Notification privacy can be set up on a per-app basis, but I personally suggest using it across all apps. You’ll still get all your notifications, but you won’t be able to see their contents without unlocking the phone. It’s a minor inconvenience that makes a world of difference.
For a while I’d been using my phone’s default notification bar shortcuts, until one day I realized they were all usable without unlocking the phone. That includes turning off GPS and data, thus cutting off my ability to find and wipe the phone remotely using Find My Device. Of course, this can also be accomplished by simply turning off the phone and/or removing the SIM card, but if a person has malicious intent, that might not be in their best interest as it could render the lock screen inaccessible, and also activate the SIM PIN.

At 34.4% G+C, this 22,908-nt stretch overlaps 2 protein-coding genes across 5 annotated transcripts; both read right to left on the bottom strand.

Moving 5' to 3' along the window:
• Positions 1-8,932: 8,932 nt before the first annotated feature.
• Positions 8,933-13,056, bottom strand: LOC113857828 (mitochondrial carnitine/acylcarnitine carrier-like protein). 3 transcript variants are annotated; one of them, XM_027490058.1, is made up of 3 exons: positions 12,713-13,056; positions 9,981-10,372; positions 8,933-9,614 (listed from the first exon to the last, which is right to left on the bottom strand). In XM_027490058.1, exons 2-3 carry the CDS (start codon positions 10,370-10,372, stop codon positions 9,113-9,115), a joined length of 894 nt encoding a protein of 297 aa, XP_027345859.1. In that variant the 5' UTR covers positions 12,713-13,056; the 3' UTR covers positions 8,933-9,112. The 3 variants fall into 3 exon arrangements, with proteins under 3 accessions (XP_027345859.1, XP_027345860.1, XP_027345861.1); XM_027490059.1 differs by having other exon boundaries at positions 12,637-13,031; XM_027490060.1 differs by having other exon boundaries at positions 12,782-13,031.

You’ll want people to have as little access to your phone’s functions as possible. Even the camera, which is typically usable without unlocking the phone, has been a liability in the past and caused lock screens to crash. One way to keep others from accessing the camera from the lock screen, is to simply install a secondary camera app. You will then be prompted to choose your preferred app, which also activates the screen lock.